In my professional opinion, community organizing has been hampered by the growing narrative that not for profits (501c3’s) are not good for Black and Brown people — while charismatic rappers, actors, and social media influencers have become the “Superstars” for social change. This has been facilitated by philanthropy as a cheat code to jump start their policy initiatives by providing money and capacity for people directly impacted by system problems to be recruited to support famous people’s plans with billionaires. With criminal justice reform no longer a viable political position the funders have begun to seek more favorable priorities based in the elections.

Food Justice is on the table, literally, to build the power, we need to address food security the same way we have taken on sentencing reform, housing, and public safety. We need to revamp our door knocking and reincorporate food and housing questions alongside the interests in criminal justice reform. We need to do this in parallel to our work with the local political machine, the town committees, commissions and task forces.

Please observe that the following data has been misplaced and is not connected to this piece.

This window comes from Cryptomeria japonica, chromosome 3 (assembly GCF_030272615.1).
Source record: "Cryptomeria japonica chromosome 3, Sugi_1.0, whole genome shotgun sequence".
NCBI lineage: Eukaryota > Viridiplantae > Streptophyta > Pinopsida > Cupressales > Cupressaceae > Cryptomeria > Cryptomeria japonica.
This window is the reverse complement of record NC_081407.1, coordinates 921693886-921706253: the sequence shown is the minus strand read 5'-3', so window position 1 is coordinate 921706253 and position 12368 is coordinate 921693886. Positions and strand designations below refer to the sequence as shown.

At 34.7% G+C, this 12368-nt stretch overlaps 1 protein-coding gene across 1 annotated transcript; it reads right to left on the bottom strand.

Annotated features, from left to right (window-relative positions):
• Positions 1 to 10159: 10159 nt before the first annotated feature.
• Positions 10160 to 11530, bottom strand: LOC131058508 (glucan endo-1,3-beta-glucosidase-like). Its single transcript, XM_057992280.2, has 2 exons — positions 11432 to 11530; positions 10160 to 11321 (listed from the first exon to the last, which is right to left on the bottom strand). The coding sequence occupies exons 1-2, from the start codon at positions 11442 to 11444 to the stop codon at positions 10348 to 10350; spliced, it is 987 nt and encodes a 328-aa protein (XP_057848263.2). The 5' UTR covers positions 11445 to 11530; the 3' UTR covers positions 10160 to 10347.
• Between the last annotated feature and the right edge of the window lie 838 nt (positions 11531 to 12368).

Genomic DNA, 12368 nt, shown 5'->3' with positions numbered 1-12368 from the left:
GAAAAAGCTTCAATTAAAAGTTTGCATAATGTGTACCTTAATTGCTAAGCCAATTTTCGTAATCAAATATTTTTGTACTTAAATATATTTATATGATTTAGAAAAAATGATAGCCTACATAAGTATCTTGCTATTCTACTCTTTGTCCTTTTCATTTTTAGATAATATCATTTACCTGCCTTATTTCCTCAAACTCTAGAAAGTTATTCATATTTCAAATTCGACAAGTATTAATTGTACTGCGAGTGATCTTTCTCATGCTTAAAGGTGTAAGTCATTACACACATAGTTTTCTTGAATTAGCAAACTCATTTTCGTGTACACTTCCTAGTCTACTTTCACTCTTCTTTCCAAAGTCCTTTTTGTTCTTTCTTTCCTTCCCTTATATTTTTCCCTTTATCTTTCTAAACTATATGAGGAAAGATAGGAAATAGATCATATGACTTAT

Do not have faith in the local politicians – instead have well thought-out demands with timelines. Hold people accountable for the jobs they are supposed to do and build the power necessary to make them do it when they don’t. Remember wherever you find people directly impacted by the failed food system you will find people who are probably impacted by all the other systems that make up the social safety net.

Community work is great, and we follow the core principle of harm reduction – Meet people where, they are without judgement, but do not leave them there. Community organizers would be served well to apply this principle in door knocking, phone banking and one-to-one meetings.

As conditions continue to change, community organizers are asking what’s next. We have learned a lot over the past three years, and one lesson is that community organizers must get back to the basics of relationships around shared interests in local neighborhoods.


The Cultivating Justice team with our partner at Lovie’s Farm, 2024